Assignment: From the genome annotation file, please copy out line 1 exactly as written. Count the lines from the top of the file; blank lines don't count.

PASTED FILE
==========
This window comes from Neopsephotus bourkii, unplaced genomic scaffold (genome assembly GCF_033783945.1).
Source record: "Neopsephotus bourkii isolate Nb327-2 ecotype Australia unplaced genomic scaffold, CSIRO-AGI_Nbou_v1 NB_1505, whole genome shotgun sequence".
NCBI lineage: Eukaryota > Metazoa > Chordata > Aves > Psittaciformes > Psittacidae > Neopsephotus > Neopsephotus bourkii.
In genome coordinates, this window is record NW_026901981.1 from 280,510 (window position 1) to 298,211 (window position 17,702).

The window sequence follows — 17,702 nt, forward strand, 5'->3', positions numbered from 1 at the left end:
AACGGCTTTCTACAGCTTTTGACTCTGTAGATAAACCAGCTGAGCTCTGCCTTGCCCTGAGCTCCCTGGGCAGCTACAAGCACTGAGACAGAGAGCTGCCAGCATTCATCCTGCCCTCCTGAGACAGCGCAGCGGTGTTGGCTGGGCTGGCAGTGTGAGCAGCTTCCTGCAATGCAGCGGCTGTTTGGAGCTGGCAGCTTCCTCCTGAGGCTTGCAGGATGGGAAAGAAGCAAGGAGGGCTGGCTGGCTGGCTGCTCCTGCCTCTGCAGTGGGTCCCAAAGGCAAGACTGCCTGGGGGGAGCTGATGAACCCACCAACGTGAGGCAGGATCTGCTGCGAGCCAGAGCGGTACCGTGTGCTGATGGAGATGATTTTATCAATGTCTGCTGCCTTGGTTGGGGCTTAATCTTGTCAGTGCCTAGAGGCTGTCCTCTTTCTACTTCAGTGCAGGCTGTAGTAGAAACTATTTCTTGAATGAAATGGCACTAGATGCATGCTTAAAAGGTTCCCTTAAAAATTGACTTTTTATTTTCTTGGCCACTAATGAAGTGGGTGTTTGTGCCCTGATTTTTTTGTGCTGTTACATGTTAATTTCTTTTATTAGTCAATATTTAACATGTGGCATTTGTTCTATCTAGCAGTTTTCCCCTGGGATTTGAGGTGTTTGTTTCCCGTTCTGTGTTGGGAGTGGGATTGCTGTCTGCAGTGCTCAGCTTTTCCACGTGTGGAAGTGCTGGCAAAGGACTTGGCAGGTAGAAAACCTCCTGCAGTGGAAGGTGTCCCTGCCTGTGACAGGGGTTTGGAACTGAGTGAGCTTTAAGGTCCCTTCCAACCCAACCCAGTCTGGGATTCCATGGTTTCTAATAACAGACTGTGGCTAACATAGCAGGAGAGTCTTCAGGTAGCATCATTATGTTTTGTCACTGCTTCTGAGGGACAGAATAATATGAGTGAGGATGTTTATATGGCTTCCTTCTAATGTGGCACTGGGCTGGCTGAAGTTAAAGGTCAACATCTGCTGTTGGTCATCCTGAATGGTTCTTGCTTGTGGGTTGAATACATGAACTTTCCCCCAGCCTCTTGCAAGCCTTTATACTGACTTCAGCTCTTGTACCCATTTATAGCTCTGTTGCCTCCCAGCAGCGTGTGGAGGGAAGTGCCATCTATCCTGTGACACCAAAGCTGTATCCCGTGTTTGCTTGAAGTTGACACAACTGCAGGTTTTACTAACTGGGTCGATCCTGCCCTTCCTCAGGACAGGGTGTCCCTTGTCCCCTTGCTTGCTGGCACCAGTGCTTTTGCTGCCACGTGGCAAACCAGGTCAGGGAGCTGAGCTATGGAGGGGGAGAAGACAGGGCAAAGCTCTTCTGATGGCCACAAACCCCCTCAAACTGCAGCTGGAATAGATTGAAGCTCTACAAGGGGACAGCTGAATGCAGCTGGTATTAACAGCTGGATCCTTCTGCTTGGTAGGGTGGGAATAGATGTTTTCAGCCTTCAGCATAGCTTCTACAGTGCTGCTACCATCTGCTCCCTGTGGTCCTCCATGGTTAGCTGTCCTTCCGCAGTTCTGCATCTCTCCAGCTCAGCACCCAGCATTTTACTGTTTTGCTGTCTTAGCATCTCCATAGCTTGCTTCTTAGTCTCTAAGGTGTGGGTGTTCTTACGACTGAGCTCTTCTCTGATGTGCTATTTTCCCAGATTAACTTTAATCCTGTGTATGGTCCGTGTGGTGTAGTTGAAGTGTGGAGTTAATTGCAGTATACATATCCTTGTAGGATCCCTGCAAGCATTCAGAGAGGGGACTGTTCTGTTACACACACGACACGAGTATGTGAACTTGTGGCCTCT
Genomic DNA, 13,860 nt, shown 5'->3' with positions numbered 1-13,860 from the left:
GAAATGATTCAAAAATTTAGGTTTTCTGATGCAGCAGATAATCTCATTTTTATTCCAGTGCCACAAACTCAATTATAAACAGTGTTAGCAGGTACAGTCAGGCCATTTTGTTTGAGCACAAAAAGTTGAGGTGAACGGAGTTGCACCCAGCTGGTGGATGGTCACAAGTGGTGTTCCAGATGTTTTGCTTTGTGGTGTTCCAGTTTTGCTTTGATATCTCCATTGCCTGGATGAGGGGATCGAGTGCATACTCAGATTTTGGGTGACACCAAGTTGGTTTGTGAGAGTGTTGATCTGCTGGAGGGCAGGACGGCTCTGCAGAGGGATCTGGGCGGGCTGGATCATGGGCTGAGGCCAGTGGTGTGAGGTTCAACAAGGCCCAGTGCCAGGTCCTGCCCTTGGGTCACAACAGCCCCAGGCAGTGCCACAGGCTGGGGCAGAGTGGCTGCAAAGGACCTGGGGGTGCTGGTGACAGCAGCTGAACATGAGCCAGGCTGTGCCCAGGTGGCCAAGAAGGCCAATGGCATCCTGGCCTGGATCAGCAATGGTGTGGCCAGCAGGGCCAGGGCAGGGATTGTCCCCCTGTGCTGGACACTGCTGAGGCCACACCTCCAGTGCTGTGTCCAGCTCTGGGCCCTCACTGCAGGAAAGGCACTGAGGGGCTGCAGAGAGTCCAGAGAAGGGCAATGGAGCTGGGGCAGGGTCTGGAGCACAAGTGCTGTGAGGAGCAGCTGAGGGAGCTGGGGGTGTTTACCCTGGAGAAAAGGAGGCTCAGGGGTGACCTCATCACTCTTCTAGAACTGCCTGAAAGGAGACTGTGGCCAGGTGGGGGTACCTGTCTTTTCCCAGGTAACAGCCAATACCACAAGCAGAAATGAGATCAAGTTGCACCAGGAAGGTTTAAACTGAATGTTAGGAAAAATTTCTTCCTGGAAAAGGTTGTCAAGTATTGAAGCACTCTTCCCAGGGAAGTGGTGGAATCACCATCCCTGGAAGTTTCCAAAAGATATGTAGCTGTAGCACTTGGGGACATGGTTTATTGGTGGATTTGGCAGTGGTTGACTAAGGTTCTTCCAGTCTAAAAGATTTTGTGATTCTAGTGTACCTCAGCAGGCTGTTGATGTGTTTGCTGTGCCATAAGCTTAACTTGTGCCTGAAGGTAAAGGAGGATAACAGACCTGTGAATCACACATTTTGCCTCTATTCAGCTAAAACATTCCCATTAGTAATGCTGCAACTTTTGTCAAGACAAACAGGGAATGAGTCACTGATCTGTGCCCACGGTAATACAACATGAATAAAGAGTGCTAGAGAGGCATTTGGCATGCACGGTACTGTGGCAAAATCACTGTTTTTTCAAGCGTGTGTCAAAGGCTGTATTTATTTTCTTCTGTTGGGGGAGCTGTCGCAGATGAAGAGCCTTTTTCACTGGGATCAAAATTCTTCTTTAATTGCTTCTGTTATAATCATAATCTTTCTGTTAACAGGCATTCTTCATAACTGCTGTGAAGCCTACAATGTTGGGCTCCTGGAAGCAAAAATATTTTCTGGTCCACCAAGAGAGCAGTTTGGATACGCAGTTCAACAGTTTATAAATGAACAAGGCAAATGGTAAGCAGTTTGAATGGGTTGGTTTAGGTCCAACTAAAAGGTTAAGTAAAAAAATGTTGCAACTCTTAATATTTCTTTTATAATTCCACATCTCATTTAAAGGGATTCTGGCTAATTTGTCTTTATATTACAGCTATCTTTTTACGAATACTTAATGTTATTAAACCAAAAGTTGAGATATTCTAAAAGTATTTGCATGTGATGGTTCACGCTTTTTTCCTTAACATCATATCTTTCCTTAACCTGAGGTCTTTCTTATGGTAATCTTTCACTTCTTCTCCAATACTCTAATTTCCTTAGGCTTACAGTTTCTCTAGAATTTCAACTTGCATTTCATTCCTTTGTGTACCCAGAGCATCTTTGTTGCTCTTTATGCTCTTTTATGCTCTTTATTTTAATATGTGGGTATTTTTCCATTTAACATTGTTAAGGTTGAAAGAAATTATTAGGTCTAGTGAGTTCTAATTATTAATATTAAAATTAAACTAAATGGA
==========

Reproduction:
This window comes from Neopsephotus bourkii, unplaced genomic scaffold (genome assembly GCF_033783945.1).